Why are we so hooked to a theory that seems to be wrong every time the observation changes? And yet we seem to stay confident in it…

The science is clear…


Reading the dossier that the Flemish Green party prepared as a proof that our government is wrong about its climate goals: “Climate disruption: long winter, bad spring – The link between climate disruption, long winters and more precipitation” was an educational experience. Already the title caught my attention. Longer winters, that is a new thing. Previous, shorter winters were predicted. Also wet winters (more rain, less snow) and dry summers. According to the dossier the prediction of more precipitation in winter still stands, but there are seemingly no changes in precipitation in other seasons (although a small increase in summer precipitation since the 1970s…).

There are three sections in the dossier: first there were the statements of scientists and a weatherman, second part is about precipitation and last part about climate politics in Belgium and more specifically Flanders. I will first look into the first statement.

It is from an article from De Morgen (Flemish newspaper) of March 26, 2013 in which Jean-Pascal Van Ypersele (vice president IPCC) explained that by changes in the jet stream there are more North-South winds than West-East winds. This means more extreme temperatures (if there is a North-South wind → colder, if there is a West-East wind → warmer). It seems plausible. In fact, the explained phenomenon sounds rather familiar to me.

First, it is a real phenomenon, but no mention of its name: the “Arctic Oscillation” (AO). Yes, OSCILLATION. As in possibly having phase shifts. Indeed, the AO index went in a negative trend a couple years ago (but also other oscillations went negative), so it would be no surprise that the temperatures went down.

This is how Wikipedia explains the cooling/warming influence of the Arctic Oscillation:

The degree to which Arctic air penetrates into middle latitudes is related to the AO index, which is defined by surface atmospheric pressure patterns. When the AO index is positive, surface pressure is low in the polar region. This helps the middle latitude jet stream to blow strongly and consistently from west to east, thus keeping cold Arctic air locked in the polar region. When the AO index is negative, there tends to be high pressure in the polar region, weaker zonal winds, and greater movement of frigid polar air into middle latitudes.

Second, it reminded me of the ice age scare of the 1970s, in which the same phenomenon (upper atmospheric wind patterns that favors North-South circulation i.s.o. West-East circulation) was brought in to explain a return to an ice age (this scare was probably a Northern Hemisphere thing, probably more about this in a later post).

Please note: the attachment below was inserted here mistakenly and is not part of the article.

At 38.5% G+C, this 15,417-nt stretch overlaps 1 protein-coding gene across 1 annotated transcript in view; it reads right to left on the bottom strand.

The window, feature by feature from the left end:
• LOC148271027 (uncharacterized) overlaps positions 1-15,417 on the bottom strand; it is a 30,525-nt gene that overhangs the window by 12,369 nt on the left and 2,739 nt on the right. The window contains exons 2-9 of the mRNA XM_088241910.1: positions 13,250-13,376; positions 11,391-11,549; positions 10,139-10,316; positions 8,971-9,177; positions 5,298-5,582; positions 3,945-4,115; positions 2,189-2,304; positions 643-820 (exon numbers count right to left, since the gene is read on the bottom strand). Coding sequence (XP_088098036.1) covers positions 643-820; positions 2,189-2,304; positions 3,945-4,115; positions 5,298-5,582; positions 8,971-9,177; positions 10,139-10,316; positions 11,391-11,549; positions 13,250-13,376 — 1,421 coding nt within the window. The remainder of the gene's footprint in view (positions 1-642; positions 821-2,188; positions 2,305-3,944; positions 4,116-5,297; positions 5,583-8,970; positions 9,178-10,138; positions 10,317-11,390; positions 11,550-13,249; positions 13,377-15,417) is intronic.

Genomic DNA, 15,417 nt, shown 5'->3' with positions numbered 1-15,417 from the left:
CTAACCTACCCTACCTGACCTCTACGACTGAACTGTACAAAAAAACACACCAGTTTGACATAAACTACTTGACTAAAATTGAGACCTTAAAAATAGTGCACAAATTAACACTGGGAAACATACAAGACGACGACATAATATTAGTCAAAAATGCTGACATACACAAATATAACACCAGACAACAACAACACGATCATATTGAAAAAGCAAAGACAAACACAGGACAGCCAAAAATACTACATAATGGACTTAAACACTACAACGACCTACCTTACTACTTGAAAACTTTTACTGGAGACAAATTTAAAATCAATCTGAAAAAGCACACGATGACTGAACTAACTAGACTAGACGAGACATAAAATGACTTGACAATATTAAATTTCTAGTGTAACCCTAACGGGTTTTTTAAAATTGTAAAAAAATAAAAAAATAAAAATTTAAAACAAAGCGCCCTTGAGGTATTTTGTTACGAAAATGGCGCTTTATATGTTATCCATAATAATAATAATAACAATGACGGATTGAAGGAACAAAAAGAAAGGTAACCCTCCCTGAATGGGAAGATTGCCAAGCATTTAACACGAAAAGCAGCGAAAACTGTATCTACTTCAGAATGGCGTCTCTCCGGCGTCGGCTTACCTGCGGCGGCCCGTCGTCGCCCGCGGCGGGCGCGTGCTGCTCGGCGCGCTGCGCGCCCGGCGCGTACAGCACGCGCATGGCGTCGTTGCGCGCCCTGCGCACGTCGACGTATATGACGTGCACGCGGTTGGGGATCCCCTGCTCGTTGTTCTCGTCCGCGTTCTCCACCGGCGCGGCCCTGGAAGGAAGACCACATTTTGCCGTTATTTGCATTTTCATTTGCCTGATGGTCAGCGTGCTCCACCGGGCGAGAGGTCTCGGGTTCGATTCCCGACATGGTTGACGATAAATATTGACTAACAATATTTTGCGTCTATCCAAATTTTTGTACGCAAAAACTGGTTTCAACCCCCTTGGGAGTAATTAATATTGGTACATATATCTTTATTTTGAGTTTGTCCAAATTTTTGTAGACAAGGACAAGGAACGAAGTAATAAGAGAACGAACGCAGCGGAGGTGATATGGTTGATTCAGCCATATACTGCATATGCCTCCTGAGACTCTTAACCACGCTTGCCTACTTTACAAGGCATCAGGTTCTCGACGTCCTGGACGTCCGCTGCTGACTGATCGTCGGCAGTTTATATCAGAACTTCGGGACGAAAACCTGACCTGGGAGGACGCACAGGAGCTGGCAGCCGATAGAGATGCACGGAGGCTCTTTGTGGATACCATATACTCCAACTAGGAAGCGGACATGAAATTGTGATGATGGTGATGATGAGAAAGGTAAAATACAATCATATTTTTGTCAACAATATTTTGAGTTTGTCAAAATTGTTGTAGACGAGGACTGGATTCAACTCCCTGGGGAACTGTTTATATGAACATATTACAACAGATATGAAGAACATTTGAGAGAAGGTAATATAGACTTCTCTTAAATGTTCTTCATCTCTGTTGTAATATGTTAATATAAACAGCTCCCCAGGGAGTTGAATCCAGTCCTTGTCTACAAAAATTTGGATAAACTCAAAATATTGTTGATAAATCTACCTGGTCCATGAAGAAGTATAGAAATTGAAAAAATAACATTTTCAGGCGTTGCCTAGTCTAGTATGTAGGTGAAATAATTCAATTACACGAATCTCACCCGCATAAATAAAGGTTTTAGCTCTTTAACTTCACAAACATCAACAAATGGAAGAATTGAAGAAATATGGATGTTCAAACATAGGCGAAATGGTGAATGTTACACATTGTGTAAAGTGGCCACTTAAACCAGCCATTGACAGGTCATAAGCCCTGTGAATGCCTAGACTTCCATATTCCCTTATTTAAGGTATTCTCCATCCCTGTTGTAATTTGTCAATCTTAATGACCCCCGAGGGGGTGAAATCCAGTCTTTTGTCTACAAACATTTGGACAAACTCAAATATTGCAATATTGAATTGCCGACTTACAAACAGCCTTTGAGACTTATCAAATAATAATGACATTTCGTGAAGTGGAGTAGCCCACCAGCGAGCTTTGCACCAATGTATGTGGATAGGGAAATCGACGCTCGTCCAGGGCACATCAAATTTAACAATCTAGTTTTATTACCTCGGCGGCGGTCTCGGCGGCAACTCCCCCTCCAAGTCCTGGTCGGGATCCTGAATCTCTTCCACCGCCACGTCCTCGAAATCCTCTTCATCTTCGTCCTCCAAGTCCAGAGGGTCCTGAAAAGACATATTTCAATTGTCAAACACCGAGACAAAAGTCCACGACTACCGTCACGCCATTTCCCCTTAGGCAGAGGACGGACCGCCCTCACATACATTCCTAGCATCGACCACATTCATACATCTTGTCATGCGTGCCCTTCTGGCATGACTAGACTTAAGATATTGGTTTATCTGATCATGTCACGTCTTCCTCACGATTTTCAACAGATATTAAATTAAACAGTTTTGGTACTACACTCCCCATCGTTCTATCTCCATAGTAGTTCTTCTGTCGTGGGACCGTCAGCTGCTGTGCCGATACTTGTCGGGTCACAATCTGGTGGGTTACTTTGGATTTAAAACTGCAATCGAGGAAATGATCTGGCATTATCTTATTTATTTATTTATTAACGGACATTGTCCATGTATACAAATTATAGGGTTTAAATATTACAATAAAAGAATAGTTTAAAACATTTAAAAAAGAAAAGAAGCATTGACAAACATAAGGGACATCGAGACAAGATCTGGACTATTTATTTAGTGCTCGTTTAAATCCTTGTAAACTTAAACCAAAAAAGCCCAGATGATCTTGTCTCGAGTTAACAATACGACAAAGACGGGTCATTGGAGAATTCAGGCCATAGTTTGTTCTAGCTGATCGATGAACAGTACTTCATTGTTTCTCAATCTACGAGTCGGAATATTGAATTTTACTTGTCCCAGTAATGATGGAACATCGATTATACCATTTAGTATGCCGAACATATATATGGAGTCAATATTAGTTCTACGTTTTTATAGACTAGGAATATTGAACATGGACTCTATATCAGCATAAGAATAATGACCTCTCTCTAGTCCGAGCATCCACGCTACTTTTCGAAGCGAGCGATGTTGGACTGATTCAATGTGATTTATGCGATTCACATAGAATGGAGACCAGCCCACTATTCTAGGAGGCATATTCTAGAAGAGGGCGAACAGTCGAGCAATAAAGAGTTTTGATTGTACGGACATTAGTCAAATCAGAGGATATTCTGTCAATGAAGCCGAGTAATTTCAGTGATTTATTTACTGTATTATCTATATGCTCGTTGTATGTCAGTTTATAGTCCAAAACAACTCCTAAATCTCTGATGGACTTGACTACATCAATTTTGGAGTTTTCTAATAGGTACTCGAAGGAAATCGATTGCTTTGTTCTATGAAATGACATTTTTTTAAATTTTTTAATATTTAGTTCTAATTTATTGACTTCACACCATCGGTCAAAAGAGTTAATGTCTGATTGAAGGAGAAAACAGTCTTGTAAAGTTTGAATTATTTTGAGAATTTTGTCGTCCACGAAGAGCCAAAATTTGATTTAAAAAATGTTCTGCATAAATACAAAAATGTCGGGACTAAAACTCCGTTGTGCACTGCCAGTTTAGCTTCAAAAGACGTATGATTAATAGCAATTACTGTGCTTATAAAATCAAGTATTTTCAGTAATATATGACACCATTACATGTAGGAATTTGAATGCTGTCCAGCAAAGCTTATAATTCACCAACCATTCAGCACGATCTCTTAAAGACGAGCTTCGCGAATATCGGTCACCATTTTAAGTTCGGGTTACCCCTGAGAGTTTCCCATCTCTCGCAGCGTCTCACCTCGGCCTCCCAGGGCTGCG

The statement he starts early with is: “the science is rather clear on this”. When I hear such a statement, my BS meter is going into overdrive. I heard this many times before and afterwards it was wrong anyway. Sure, the science is clear, but what exactly is the science clear about? Is it about the phenomenon (which I think is real) or about human attribution (which I think will be hard to proof)? When it is the last thing, he could have a point there (he tries to connect the vertical winds to human emissions, via the melting icecap), but I think it is the first thing he means. Not all scientists are sure about the attribution. They consider it, ahem, a natural cycle.

A question I ask myself: when in the positive phase the signal is in the same direction as global warming, how to differentiate between the two?

In the end, we really can be comforted that, although in the past something completely different was predicted/projected (by the same people), global warming is still on track and the science is still clear as ever. 😉

All ravens are black, except when they are not


In previous post Snow, a thing of the past I explored the positions of both sides of the debate concerning the connection between snow and global warming. One thing I didn’t touch yet was the skeptics’ remark that “One can not have it both”. There were statements before that snow was a thing of the past because of global warming, but now when snow falls in abundance, there is the statement this is also because of global warming. If this is the case, it can not be proven right nor wrong.

By their nature, skeptics are, well… skeptical. They want testable statements that can prove or disprove something. This is rooted in science and is called falsifiability. In the most simplest way it looks like this: a hypothesis (testable statement) must predict at least one observation by which it can be refuted. If the evidence is in line with the prediction, the statement may be right. If the evidence conflicts with the prediction, the statement is wrong.